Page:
Meta-analysis: β-Blocker Dose, Heart Rate Reduction, and Death in Patients With Heart Failure

    loading  Checking for direct PDF access through Ovid



Guidelines recommend that patients with heart failure receive β-blockers in doses used in the trials that have proven their efficacy. Although the adverse effects of β-blockade are dose-related, it is unclear whether the benefits are.


To determine whether the survival benefits of β-blockade in heart failure are associated with the magnitude of heart rate reduction or the β-blocker dose.

Data Sources:

MEDLINE, EMBASE, CINAHL, SIGLE, Web of Science, and the Cochrane Central Register of Controlled Trials, supplemented by hand-searches of bibliographies.

Study Selection:

Randomized, placebo-controlled heart failure trials that reported all-cause mortality.

Data Extraction:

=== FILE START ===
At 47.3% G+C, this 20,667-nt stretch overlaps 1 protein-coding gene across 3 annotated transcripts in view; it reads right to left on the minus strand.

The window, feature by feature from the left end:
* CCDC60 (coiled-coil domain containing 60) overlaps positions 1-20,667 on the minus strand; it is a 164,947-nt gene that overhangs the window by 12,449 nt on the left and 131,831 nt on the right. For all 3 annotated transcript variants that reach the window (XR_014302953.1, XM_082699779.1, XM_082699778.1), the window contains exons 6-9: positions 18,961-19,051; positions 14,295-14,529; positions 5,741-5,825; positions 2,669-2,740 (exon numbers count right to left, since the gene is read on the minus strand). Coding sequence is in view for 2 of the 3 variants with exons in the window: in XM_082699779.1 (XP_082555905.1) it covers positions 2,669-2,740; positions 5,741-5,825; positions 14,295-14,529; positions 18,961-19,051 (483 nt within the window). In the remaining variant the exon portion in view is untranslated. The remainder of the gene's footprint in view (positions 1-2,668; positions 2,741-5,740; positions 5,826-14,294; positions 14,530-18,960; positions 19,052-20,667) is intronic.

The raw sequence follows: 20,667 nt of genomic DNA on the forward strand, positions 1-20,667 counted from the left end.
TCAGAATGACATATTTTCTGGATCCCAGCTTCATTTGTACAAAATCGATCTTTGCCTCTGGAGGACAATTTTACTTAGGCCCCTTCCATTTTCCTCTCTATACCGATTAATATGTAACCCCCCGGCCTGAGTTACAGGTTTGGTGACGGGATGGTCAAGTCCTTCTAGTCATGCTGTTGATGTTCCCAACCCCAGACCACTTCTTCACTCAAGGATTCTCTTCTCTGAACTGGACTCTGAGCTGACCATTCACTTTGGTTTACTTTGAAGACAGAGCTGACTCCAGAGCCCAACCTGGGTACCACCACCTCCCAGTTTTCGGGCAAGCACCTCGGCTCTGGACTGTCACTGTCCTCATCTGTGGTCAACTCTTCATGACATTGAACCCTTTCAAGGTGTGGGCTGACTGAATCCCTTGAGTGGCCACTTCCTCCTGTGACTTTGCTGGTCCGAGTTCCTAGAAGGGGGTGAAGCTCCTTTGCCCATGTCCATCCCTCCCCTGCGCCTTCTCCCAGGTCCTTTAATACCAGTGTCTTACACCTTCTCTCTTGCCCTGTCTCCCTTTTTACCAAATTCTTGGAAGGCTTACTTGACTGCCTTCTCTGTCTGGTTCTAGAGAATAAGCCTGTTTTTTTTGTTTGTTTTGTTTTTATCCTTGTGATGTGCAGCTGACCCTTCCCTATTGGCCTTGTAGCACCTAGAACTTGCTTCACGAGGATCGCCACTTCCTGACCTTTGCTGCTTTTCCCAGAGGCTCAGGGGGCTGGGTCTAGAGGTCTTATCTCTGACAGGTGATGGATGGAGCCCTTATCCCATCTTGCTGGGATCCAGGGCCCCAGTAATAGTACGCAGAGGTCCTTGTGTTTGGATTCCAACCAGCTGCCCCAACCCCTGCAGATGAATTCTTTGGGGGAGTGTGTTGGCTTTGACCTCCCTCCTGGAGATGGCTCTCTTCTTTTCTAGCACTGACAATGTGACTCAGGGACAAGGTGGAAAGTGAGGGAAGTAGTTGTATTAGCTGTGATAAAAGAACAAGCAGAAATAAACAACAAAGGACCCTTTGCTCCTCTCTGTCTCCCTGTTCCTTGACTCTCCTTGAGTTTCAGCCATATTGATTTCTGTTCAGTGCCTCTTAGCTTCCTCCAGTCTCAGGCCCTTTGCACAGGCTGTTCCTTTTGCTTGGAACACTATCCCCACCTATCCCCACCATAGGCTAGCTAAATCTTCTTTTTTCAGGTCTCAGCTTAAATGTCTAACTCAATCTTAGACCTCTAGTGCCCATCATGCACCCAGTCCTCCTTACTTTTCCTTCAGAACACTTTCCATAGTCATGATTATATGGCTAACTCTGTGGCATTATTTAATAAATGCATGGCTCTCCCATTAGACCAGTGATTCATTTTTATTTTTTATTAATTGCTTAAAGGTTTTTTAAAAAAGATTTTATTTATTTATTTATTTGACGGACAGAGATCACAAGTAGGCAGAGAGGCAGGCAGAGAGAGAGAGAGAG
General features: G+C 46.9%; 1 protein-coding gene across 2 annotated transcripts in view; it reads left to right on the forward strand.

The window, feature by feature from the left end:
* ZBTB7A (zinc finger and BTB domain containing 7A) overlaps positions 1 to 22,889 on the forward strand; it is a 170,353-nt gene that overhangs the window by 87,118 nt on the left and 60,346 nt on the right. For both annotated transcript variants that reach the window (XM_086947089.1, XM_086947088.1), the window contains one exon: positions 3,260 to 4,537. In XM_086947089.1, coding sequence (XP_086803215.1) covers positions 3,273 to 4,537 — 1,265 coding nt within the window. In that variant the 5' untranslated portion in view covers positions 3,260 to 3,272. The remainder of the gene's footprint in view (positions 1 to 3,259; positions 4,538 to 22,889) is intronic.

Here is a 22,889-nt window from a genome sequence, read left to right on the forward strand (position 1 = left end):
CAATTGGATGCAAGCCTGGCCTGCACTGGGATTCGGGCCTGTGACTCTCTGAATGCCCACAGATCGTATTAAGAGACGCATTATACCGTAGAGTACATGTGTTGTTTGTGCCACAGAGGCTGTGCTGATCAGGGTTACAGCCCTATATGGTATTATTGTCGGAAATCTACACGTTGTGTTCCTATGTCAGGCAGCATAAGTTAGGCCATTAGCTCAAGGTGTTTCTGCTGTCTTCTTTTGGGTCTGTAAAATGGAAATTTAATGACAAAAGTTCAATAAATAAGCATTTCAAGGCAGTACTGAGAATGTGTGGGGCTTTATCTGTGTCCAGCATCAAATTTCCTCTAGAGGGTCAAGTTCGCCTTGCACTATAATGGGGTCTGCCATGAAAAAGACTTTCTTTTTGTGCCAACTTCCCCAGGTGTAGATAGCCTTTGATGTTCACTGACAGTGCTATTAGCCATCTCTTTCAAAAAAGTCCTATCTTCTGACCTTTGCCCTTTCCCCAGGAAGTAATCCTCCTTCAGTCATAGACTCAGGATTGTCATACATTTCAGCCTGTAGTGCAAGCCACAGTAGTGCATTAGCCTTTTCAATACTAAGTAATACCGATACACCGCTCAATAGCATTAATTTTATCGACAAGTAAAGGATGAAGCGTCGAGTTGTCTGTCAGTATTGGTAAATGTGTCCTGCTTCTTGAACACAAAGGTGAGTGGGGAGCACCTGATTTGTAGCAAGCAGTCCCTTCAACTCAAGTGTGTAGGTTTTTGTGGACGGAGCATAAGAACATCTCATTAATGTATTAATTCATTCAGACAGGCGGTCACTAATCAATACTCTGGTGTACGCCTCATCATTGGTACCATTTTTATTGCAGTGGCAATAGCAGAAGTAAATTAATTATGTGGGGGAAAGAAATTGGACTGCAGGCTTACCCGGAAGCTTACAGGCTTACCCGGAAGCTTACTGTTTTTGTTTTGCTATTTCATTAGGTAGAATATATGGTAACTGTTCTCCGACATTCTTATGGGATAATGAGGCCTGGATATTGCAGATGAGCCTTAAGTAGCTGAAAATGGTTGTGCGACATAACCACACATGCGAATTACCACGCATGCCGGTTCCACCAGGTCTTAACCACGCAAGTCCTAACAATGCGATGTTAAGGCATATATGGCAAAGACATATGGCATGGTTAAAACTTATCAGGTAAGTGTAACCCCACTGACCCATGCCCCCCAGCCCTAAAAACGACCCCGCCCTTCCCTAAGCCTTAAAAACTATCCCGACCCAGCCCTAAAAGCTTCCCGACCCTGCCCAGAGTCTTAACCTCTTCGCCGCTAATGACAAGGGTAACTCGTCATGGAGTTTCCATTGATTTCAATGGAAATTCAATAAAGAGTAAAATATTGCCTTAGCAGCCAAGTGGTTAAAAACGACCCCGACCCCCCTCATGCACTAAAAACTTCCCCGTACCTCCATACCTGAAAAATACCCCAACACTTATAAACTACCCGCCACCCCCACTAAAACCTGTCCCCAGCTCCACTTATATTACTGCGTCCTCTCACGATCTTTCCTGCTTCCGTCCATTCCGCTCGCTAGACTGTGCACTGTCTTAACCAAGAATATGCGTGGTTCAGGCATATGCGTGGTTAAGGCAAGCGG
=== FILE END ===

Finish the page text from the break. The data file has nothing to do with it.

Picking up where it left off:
Two reviewers independently extracted data on study characteristics, β-blocker dosing and heart rate reduction, and death.

Data Synthesis:

The mean left ventricular ejection fraction in the 23 β-blocker trials ranged from 0.17 to 0.36, and more than 95% of the 19 209 patients had systolic dysfunction. The overall risk ratio for death was 0.76 (95% CI, 0.68 to 0.84); however, heterogeneity testing revealed moderate heterogeneity among trials (I2 = 30%), which was associated with the magnitude of heart rate reduction achieved within each trial (P for meta-regression = 0.006). For every heart rate reduction of 5 beats/min with β-blocker treatment, a commensurate 18% reduction (CI, 6% to 29%) in the risk for death occurred. No significant relationship between all-cause mortality and β-blocker dosing was observed (risk ratio for death, 0.74 [CI, 0.64 to 0.86]) in high-dose β-blocker trials vs. 0.78 [CI, 0.63 to 0.96] in low-dose β-blocker trials; P for meta-regression = 0.69).


The analysis is based on aggregate data and resting heart rates. Few patients in these trials had bradycardia or diastolic dysfunction at baseline.


The magnitude of heart rate reduction is statistically significantly associated with the survival benefit of β-blockers in heart failure, whereas the dose of β-blocker is not.

Related Topics

    loading  Loading Related Articles